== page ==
also oxperlence bitter disappointment. A
good doctor is always sure of a competence ;
a great doctor may make a large Income ;
but no doctor need hope to amass u fortune
hrough the pursuit ot modlclue alone. In
vestments nnd the like may swell his cof-
ers ; but buolncss carea take hla mind from
his work , nnd that is not as it should be.
'amo is a more legitimate rabltion , but
Dr. Young Man will learn by the time
that he gets to be Dr. Old Man the true
emptiness of the chase after fame. Let mi-
Illustrate this by mentioning a certain
chronicle annually published by the alumni
of n medical college. Thlq chronicle has
yearly reports from doctors all over the
globe. It Is Interesting to read the letters
of the younger men ambitious , restless ,
dissatisfied , yearning for fame and crying
out against restraining environment. But
when one turns to the reports sent la by
old doctors , physicians of long standing and
experience , there Is a remarkable change.
A placid content pervades these brief epis
tles. The writers are fairly well off , and
eminently satisfied with their work. Day
by day they save life and relieve sufferlntf.
Tholr sons are going to college , and by
and by will follow their fathers' footsteps.
One or two of these old men have achieved
real famo. But the majority , whllo not fa
mous , are apparently quite happy.
"Tho perfect doctor , wo nro told , must
have 'an eagle's eye , a lady's hand , and
a lion's heart. ' But the 'lion's heart' sig
nifies courngo only. The physician must
bo much more than
courageous. His must
be a nerve of Iron , with the quickness and
recourse of a general. No emergency should
find him wanting. Every doctor gets his
opportunity , sooner or later ; but to row ,
Indeed , is given n second chance. There
fore , ho that would
prosper must kcop his
lamp trimmed , and hold himaelf e\cr in
"Such , " concluded Dr. "
Shrady. "is the rule
of life , which I would lay down for the
guidance of him who desires to succeed
In medicine. Ours Is a very crowded pro
fession ( there Is a physician , I believe to
every fifty persons In this
country ) , but
among doctors , as among all sorts * nil con
ditions of men , the fittest
are bound to our-
vlvo. Your young phy iclan should never
forget to emulate the Baying of Cicero , Hint
those who heal the Ills of their fellow-ien ,
are next to the gods. ' "
SOME LATE INVE.VTIOXS.
The ( handle of a new shaving brush Is
hollow and contains a stick of soap , which
Is fo/rced / Into the bristles by a spring til
discharge a small quantity when the brush
Is dipped in hot water.
Outdoor chairs and benches for parks are
provided with hinged backs , which can bo
closed over the seat to protect It from the
weather and keep It dry when It rains.
Ribbons and fabrics can bo easily meas
ured by n new device consisting of a grad
uated strip of paper , which Is rolled in the
fabric before It leaves the factory , being
unwound nnd torn off as the cloth Is sold.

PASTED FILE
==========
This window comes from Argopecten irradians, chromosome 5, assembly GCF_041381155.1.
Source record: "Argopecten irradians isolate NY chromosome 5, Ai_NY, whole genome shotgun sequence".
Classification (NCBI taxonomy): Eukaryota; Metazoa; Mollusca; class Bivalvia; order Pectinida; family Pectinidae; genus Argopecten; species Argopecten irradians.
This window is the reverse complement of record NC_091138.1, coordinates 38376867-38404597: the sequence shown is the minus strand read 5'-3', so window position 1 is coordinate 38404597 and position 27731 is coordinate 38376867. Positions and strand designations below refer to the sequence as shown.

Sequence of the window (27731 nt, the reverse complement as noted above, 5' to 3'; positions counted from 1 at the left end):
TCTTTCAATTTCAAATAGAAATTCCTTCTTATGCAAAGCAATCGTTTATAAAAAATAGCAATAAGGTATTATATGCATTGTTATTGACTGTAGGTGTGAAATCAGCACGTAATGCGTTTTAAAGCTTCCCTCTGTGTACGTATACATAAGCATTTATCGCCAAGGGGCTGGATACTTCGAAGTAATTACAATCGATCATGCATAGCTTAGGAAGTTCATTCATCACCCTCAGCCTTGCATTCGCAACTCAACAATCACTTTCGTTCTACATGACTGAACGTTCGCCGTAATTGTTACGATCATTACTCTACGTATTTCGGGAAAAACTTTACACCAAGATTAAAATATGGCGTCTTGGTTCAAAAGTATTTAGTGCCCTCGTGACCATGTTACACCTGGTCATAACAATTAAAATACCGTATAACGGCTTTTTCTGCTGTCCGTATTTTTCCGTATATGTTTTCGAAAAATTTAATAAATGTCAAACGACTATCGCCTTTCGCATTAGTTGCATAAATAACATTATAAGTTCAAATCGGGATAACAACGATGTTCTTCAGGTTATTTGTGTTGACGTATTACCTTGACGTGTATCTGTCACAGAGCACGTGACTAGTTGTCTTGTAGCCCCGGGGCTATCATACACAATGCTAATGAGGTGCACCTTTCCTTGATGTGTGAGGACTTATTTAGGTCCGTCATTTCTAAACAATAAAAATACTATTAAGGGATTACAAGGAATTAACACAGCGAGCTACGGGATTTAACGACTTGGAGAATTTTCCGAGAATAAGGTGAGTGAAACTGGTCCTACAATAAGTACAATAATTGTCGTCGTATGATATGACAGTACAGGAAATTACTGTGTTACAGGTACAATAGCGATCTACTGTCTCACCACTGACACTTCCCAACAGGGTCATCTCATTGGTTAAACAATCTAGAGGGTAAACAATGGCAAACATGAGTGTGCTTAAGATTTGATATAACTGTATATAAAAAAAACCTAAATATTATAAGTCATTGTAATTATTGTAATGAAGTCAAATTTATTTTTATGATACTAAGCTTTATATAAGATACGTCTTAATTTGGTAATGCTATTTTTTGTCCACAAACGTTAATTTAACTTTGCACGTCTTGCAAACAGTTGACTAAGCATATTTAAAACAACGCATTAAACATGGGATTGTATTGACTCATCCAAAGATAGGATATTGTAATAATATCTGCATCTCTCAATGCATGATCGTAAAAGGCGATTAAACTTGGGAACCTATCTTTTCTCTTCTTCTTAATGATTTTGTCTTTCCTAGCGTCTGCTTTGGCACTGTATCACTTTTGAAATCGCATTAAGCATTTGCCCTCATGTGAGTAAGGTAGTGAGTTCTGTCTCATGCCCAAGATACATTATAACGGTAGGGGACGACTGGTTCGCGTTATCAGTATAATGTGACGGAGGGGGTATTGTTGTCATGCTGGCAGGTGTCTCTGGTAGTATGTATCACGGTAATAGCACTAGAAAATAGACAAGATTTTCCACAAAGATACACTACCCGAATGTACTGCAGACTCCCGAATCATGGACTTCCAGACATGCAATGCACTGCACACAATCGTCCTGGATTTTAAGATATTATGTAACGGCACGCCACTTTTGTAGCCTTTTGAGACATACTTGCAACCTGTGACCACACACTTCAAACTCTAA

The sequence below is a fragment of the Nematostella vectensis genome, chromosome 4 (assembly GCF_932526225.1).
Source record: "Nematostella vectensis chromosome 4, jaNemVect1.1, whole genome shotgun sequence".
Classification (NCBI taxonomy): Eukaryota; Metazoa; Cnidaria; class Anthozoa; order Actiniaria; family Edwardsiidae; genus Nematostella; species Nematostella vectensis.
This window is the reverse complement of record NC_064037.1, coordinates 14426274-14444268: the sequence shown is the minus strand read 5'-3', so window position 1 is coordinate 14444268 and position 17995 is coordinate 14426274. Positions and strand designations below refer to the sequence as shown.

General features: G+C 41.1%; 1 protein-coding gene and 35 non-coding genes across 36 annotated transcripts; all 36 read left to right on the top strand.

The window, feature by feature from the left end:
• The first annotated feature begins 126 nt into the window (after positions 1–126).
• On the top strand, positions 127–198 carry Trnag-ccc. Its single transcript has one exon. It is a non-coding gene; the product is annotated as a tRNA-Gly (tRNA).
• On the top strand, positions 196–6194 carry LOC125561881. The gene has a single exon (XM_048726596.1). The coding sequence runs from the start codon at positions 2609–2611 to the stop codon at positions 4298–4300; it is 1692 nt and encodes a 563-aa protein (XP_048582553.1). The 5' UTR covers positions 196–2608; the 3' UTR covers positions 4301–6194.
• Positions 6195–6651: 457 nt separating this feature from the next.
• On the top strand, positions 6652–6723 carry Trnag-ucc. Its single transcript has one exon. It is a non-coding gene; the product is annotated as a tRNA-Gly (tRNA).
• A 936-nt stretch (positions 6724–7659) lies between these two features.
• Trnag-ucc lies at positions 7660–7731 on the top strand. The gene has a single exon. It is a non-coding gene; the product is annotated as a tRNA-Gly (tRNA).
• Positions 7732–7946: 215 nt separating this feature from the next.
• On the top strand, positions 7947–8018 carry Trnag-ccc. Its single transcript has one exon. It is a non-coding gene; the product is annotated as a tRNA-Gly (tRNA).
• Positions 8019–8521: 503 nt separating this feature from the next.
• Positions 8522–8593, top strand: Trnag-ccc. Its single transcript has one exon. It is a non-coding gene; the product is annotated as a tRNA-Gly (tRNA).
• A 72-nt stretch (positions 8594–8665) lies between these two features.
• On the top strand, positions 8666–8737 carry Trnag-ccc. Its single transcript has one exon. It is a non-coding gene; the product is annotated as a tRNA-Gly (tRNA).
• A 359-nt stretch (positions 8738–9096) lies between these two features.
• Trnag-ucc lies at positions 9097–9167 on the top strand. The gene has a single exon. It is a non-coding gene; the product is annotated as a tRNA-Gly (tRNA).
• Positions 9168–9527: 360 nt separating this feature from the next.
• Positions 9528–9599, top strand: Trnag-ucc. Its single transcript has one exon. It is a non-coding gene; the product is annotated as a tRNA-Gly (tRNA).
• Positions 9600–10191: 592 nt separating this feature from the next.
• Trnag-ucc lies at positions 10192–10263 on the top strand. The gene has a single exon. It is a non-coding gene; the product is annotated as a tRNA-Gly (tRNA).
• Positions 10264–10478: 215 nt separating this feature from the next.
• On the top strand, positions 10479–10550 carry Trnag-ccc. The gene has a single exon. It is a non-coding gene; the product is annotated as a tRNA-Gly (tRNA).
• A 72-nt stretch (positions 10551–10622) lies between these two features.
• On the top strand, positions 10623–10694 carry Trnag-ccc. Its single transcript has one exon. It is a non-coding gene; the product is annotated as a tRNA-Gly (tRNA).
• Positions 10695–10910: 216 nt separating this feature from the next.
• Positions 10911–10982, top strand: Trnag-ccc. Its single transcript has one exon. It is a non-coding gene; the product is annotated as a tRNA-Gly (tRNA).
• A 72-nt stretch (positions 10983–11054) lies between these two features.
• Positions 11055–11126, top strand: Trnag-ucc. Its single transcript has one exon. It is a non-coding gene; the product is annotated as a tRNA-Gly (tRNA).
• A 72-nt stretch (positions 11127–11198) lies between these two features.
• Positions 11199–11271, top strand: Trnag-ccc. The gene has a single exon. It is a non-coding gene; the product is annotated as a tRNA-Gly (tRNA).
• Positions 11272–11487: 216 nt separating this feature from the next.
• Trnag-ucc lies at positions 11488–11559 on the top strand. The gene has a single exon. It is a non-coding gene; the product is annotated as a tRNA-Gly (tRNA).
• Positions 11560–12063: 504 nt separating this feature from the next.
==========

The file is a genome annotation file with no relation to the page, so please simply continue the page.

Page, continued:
A recently patented punching bag frame
has the bag hung on a rigid rod , with n
universal Joint at the top nnd a pneumatic
ring around the framn to form a cushion
for the rod to strike against.
When a newly designed fountain pen falls
to work 'an auxiliary pen can bo pushed
down to take its place by operating a
( Hiding ring on the holder , the second pen
being Intended for use with an Ink bottle.
To excavate dirt from cellars or river
beds a new machine has an endless chain
revolving on wheels on opposite sides of
the 'excavation ' , with buckets or scrapers ,
to bo attached to the chain and scrape the
dirt up to a place where It can bo carted
Bicycles can bo fitted with n now pave
ment cleaning device to keep the wheel
from getting muddy , which Is made of a
cylinder brush held In n frame ahead of the
front nheel and geared to tha uxlo to revolve -
volvo and sweep the street as'tho wheel
man rides along.
Dead centers on bicycle cranks are elim
inated by n now sprocket wheel , which haa
a curved slot cut on ono sldo of the center.
In which a lug on the movable crank fits ,
nnd Is held In place by a rubber pad , which
throws the crank out of line when pressure
of the foot Is released.
A Michigan man has designed an Identi
fication tag which cannot bo destroyed by
fro or water , the outer casing being made
of metal and carrying an asbestos tablet , In
which the name Is stamped. The tablet Is
covered by a metal cup and the tag can be
attached to tbo body l < y an asbestos strap.
A now vehicle tire Is composed of an In
flatable tube , on the running surface of
which is placed a V-shaped shoo of cork ,
toughened by immersion In a heated liquid ,
composed of alcohol , camphor and glycer
ine , the sole protecting the tube from
i WORK OF M WOMEN'S ' CTOBS
Organisations m Forty-Seven Towns intho
THREE THOUSAND MEMBERS ARE ENROLLED
from Officer * Slmvr tlmt Much
Work U'nWlnu Done to Hu-
eourrtun ( lie Htutly
A neat and fjtailrchcnslvo year book has
boon recently Icsu'cd by the State Federation